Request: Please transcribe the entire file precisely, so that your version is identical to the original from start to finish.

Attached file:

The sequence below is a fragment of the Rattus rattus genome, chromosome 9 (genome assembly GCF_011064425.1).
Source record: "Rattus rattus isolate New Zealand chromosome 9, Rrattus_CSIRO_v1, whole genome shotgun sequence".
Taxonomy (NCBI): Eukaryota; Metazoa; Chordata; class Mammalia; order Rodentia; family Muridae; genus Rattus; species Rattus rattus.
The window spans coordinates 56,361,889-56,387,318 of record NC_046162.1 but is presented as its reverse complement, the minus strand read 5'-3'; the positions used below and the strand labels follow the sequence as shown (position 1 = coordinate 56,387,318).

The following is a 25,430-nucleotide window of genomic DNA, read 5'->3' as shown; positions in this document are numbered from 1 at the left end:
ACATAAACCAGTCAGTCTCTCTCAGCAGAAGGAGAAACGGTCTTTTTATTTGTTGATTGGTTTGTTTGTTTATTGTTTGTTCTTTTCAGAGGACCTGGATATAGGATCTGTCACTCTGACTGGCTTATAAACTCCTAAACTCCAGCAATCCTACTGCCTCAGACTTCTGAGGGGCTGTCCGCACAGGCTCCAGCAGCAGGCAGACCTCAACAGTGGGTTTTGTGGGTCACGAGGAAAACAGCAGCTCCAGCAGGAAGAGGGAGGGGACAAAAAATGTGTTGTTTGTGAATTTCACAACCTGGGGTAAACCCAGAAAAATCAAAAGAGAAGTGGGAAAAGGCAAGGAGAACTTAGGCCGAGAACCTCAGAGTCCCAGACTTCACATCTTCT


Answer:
The sequence below is a fragment of the Rattus rattus genome, chromosome 9 (genome assembly GCF_011064425.1).
Source record: "Rattus rattus isolate New Zealand chromosome 9, Rrattus_CSIRO_v1, whole genome shotgun sequence".
Taxonomy (NCBI): Eukaryota; Metazoa; Chordata; class Mammalia; order Rodentia; family Muridae; genus Rattus; species Rattus rattus.
The window spans coordinates 56,361,889-56,387,318 of record NC_046162.1 but is presented as its reverse complement, the minus strand read 5'-3'; the positions used below and the strand labels follow the sequence as shown (position 1 = coordinate 56,387,318).

The following is a 25,430-nucleotide window of genomic DNA, read 5'->3' as shown; positions in this document are numbered from 1 at the left end:
ACATAAACCAGTCAGTCTCTCTCAGCAGAAGGAGAAACGGTCTTTTTATTTGTTGATTGGTTTGTTTGTTTATTGTTTGTTCTTTTCAGAGGACCTGGATATAGGATCTGTCACTCTGACTGGCTTATAAACTCCTAAACTCCAGCAATCCTACTGCCTCAGACTTCTGAGGGGCTGTCCGCACAGGCTCCAGCAGCAGGCAGACCTCAACAGTGGGTTTTGTGGGTCACGAGGAAAACAGCAGCTCCAGCAGGAAGAGGGAGGGGACAAAAAATGTGTTGTTTGTGAATTTCACAACCTGGGGTAAACCCAGAAAAATCAAAAGAGAAGTGGGAAAAGGCAAGGAGAACTTAGGCCGAGAACCTCAGAGTCCCAGACTTCACATCTTCT